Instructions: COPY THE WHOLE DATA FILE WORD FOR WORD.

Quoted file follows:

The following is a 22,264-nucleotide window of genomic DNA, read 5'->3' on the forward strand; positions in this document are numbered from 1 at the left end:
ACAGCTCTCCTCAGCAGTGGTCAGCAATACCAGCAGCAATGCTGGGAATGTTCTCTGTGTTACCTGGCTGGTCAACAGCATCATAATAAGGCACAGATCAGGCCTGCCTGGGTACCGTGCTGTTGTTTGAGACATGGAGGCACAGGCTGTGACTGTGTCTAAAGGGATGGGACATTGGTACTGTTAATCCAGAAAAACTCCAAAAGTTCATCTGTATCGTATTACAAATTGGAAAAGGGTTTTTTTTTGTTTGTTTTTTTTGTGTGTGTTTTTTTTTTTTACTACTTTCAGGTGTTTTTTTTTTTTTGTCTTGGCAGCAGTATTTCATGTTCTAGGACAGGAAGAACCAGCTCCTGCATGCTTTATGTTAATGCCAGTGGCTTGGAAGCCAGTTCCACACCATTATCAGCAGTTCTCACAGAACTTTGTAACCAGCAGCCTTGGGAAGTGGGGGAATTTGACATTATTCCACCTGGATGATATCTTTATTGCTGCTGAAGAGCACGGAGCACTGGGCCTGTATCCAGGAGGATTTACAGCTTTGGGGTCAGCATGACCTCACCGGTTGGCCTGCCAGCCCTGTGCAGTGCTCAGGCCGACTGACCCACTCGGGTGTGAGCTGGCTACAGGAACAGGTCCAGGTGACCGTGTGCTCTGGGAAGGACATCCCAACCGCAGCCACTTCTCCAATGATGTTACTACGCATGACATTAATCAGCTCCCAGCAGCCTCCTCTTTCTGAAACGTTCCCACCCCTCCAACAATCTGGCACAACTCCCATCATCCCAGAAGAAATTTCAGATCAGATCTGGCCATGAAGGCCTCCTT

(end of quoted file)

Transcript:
The following is a 22,264-nucleotide window of genomic DNA, read 5'->3' on the forward strand; positions in this document are numbered from 1 at the left end:
ACAGCTCTCCTCAGCAGTGGTCAGCAATACCAGCAGCAATGCTGGGAATGTTCTCTGTGTTACCTGGCTGGTCAACAGCATCATAATAAGGCACAGATCAGGCCTGCCTGGGTACCGTGCTGTTGTTTGAGACATGGAGGCACAGGCTGTGACTGTGTCTAAAGGGATGGGACATTGGTACTGTTAATCCAGAAAAACTCCAAAAGTTCATCTGTATCGTATTACAAATTGGAAAAGGGTTTTTTTTTGTTTGTTTTTTTTGTGTGTGTTTTTTTTTTTTACTACTTTCAGGTGTTTTTTTTTTTTTGTCTTGGCAGCAGTATTTCATGTTCTAGGACAGGAAGAACCAGCTCCTGCATGCTTTATGTTAATGCCAGTGGCTTGGAAGCCAGTTCCACACCATTATCAGCAGTTCTCACAGAACTTTGTAACCAGCAGCCTTGGGAAGTGGGGGAATTTGACATTATTCCACCTGGATGATATCTTTATTGCTGCTGAAGAGCACGGAGCACTGGGCCTGTATCCAGGAGGATTTACAGCTTTGGGGTCAGCATGACCTCACCGGTTGGCCTGCCAGCCCTGTGCAGTGCTCAGGCCGACTGACCCACTCGGGTGTGAGCTGGCTACAGGAACAGGTCCAGGTGACCGTGTGCTCTGGGAAGGACATCCCAACCGCAGCCACTTCTCCAATGATGTTACTACGCATGACATTAATCAGCTCCCAGCAGCCTCCTCTTTCTGAAACGTTCCCACCCCTCCAACAATCTGGCACAACTCCCATCATCCCAGAAGAAATTTCAGATCAGATCTGGCCATGAAGGCCTCCTT